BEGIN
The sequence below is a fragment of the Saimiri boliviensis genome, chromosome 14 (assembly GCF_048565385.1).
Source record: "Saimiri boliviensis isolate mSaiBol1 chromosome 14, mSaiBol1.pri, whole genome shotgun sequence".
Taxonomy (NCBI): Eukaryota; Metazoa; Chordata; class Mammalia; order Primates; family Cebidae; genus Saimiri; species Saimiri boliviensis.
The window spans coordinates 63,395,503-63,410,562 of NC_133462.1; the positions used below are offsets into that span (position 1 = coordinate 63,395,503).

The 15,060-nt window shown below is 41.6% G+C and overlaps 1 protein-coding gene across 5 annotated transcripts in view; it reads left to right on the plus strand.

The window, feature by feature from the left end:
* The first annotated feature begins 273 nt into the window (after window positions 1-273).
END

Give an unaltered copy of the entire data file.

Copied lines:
The sequence below is a fragment of the Saimiri boliviensis genome, chromosome 14 (assembly GCF_048565385.1).
Source record: "Saimiri boliviensis isolate mSaiBol1 chromosome 14, mSaiBol1.pri, whole genome shotgun sequence".
Taxonomy (NCBI): Eukaryota; Metazoa; Chordata; class Mammalia; order Primates; family Cebidae; genus Saimiri; species Saimiri boliviensis.
The window spans coordinates 63,395,503-63,410,562 of NC_133462.1; the positions used below are offsets into that span (position 1 = coordinate 63,395,503).

The 15,060-nt window shown below is 41.6% G+C and overlaps 1 protein-coding gene across 5 annotated transcripts in view; it reads left to right on the plus strand.

The window, feature by feature from the left end:
* The first annotated feature begins 273 nt into the window (after window positions 1-273).